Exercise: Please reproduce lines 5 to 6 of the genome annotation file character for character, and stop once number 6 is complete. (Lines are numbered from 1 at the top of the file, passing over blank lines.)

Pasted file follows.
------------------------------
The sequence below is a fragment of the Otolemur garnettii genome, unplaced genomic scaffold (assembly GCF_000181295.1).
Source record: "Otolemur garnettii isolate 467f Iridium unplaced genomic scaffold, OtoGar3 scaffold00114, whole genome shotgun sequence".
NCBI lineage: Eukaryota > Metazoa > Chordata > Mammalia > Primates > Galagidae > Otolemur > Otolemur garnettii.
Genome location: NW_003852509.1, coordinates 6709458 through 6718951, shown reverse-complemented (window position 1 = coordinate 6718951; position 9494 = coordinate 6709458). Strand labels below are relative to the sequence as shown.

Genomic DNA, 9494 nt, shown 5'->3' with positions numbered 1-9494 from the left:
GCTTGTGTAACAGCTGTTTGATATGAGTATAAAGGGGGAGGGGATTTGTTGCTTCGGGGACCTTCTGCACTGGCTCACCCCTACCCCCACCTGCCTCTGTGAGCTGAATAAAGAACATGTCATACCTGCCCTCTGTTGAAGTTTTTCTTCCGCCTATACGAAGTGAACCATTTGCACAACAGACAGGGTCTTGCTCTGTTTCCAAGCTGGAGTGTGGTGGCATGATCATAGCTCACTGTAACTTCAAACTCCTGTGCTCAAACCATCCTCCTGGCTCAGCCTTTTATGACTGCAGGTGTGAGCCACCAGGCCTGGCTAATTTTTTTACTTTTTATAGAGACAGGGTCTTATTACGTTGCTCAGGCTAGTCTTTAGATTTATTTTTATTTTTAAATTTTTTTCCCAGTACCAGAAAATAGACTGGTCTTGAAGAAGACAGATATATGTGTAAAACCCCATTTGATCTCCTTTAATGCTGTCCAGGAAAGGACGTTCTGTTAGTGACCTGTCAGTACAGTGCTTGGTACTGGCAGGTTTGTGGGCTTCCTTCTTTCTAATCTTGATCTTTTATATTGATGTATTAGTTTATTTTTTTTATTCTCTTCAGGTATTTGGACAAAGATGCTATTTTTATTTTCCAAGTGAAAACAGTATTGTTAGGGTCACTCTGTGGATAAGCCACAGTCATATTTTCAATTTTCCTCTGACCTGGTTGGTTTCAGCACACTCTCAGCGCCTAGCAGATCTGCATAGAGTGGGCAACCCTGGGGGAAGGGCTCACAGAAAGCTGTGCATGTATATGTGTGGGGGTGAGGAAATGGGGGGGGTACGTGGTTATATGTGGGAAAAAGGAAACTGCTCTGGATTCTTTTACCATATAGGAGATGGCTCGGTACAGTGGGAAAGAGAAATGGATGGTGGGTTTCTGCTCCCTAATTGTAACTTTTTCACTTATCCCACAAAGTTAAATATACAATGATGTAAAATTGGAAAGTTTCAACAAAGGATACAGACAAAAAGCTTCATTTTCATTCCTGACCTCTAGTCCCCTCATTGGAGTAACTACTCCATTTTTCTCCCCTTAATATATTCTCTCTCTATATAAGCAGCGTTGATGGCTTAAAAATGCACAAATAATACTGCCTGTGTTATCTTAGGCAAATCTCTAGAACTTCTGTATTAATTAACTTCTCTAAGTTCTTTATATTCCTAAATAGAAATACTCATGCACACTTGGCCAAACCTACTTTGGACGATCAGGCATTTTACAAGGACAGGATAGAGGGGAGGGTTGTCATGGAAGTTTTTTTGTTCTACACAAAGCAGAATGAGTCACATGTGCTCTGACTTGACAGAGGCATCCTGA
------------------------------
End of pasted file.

Genomic DNA, 9494 nt, shown 5'->3' with positions numbered 1-9494 from the left:
GCTTGTGTAACAGCTGTTTGATATGAGTATAAAGGGGGAGGGGATTTGTTGCTTCGGGGACCTTCTGCACTGGCTCACCCCTACCCCCACCTGCCTCTGTGAGCTGAATAAAGAACATGTCATACCTGCCCTCTGTTGAAGTTTTTCTTCCGCCTATACGAAGTGAACCATTTGCACAACAGACAGGGTCTTGCTCTGTTTCCAAGCTGGAGTGTGGTGGCATGATCATAGCTCACTGTAACTTCAAACTCCTGTGCTCAAACCATCCTCCTGGCTCAGCCTTTTATGACTGCAGGTGTGAGCCACCAGGCCTGGCTAATTTTTTTACTTTTTATAGAGACAGGGTCTTATTACGTTGCTCAGGCTAGTCTTTAGATTTATTTTTATTTTTAAATTTTTTTCCCAGTACCAGAAAATAGACTGGTCTTGAAGAAGACAGATATATGTGTAAAACCCCATTTGATCTCCTTTAATGCTGTCCAGGAAAGGACGTTCTGTTAGTGACCTGTCAGTACAGTGCTTGGTACTGGCAGGTTTGTGGGCTTCCTTCTTTCTAATCTTGATCTTTTATATTGATGTATTAGTTTATTTTTTTTATTCTCTTCAGGTATTTGGACAAAGATGCTATTTTTATTTTCCAAGTGAAAACAGTATTGTTAGGGTCACTCTGTGGATAAGCCACAGTCATATTTTCAATTTTCCTCTGACCTGGTTGGTTTCAGCACACTCTCAGCGCCTAGCAGATCTGCATAGAGTGGGCAACCCTGGGGGAAGGGCTCACAGAAAGCTGTGCATGTATATGTGTGGGGGTGAGGAAATGGGGGGGGTACGTGGTTATATGTGGGAAAAAGGAAACTGCTCTGGATTCTTTTACCATATAGGAGATGGCTCGGTACAGTGGGAAAGAGAAATGGATGGTGGGTTTCTGCTCCCTAATTGTAACTTTTTCACTTATCCCACAAAGTTAAATATACAATGATGTAAAATTGGAAAGTTTCAACAAAGGATACAGACAAAAAGCTTCATTTTCATTCCTGACCTCTAGTCCCCTCATTGGAGTAACTACTCCATTTTTCTCCCCTTAATATATTCTCTCTCTATATAAGCAGCGTTGATGGCTTAAAAATGCACAAATAATACTGCCTGTGTTATCTTAGGCAAATCTCTAGAACTTCTGTATTAATTAACTTCTCTAAGTTCTTTATATTCCTAAATAGAAATACTCATGCACACTTGGCCAAACCTACTTTGGACGATCAGGCATTTTACAAGGACAGGATAGAGGGGAGGGTTGTCATGGAAGTTTTTTTGTTCTACACAAAGCAGAATGAGTCACATGTGCTCTGACTTGACAGAGGCATCCTGA